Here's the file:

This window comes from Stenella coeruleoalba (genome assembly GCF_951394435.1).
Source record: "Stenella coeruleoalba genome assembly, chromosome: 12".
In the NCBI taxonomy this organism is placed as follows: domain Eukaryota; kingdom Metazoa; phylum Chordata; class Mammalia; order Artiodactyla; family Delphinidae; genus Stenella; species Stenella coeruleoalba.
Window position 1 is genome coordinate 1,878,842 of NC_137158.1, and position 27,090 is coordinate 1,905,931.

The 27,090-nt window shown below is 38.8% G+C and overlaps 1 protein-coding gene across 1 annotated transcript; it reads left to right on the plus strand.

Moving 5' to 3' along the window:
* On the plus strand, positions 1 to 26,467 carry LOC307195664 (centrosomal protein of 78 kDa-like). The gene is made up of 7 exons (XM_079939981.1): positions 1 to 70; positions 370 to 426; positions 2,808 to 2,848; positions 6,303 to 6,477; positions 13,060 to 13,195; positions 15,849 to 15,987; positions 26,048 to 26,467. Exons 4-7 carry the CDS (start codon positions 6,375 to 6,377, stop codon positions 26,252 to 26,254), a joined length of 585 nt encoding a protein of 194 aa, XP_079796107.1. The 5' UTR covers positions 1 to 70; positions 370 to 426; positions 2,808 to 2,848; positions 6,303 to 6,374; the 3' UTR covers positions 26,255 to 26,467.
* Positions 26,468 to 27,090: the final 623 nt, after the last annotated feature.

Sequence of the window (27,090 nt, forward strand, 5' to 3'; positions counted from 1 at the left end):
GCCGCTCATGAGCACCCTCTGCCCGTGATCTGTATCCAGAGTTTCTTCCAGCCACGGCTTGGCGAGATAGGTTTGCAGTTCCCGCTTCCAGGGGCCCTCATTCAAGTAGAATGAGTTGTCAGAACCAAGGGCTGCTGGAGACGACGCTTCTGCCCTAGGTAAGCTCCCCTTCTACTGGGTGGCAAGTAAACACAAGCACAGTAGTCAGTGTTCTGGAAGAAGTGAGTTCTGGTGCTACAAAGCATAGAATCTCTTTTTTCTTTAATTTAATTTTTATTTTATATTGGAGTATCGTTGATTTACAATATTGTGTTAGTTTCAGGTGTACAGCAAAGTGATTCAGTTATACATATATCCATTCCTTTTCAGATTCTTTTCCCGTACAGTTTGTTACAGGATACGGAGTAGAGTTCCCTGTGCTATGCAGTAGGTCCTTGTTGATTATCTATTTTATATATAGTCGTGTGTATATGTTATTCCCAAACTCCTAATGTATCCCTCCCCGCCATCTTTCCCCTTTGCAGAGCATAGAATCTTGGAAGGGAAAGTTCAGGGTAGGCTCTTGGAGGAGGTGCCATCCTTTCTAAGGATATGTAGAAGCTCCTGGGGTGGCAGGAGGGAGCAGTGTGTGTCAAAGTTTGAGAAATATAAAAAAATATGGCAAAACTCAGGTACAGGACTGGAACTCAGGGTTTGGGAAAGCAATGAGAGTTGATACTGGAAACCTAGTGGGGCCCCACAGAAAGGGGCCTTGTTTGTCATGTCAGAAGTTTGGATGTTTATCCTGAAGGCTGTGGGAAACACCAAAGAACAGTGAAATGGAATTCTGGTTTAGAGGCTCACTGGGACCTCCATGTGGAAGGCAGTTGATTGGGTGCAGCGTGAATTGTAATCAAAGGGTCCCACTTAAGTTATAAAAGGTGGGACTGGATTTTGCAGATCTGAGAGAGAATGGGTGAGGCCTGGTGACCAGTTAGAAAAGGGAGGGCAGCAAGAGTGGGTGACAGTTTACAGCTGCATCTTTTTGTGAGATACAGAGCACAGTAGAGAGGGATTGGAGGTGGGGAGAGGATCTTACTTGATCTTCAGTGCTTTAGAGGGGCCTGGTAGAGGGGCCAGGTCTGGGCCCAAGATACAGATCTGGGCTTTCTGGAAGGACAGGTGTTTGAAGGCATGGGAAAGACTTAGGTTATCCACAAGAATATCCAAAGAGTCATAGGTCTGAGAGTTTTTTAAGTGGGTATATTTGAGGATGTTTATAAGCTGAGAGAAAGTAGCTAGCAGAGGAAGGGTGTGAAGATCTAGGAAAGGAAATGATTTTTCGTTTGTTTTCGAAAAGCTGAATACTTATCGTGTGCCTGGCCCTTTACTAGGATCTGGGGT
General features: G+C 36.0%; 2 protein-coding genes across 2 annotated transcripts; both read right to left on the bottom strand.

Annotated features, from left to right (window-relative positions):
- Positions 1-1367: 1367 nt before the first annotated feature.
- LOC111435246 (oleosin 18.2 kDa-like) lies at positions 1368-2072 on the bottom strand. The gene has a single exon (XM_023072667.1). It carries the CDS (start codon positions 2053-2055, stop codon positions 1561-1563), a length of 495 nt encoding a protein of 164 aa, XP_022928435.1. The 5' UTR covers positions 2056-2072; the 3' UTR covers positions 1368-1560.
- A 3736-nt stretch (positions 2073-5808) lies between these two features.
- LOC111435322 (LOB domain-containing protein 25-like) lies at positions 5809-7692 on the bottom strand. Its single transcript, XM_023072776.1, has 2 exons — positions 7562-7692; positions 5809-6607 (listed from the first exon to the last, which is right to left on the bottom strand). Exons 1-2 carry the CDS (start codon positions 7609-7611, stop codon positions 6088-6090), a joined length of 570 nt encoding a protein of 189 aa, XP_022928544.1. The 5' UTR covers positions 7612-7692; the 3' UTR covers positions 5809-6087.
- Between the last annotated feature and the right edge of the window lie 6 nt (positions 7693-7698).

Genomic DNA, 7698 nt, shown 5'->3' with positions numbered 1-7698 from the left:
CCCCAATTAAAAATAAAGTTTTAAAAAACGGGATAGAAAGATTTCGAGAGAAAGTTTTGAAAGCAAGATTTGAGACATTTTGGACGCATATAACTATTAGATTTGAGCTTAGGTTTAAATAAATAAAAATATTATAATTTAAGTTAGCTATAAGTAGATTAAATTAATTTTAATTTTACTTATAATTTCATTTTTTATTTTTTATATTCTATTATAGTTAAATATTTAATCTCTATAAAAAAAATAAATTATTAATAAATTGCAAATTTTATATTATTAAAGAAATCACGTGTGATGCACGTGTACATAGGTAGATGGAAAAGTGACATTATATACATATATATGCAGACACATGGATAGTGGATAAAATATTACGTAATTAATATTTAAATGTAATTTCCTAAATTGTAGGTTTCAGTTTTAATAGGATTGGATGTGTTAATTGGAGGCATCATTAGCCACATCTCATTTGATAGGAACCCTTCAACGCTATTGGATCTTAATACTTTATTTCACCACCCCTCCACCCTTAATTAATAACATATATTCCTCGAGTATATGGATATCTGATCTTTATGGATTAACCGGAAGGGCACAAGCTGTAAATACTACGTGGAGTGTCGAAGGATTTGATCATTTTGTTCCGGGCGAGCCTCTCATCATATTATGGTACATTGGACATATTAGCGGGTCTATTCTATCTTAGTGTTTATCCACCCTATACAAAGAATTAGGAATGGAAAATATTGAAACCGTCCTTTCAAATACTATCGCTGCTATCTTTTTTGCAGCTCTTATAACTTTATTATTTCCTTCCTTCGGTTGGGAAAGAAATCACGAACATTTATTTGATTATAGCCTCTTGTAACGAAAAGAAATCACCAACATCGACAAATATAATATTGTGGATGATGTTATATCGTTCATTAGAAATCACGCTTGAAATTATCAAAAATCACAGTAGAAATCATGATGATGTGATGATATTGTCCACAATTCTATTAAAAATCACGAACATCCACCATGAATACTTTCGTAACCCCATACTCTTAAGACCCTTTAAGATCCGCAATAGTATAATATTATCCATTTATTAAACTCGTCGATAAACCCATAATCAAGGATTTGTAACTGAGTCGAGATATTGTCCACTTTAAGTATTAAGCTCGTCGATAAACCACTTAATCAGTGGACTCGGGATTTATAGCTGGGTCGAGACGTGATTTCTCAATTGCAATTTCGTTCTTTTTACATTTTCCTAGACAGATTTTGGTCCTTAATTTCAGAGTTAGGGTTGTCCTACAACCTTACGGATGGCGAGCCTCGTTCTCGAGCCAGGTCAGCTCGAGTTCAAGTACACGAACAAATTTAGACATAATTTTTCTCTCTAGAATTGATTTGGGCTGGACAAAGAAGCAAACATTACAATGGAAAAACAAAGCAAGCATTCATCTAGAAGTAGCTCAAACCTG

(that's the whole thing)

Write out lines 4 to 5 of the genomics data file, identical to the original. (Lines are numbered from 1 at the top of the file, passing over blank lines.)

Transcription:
Window position 1 is genome coordinate 1,878,842 of NC_137158.1, and position 27,090 is coordinate 1,905,931.

The 27,090-nt window shown below is 38.8% G+C and overlaps 1 protein-coding gene across 1 annotated transcript; it reads left to right on the plus strand.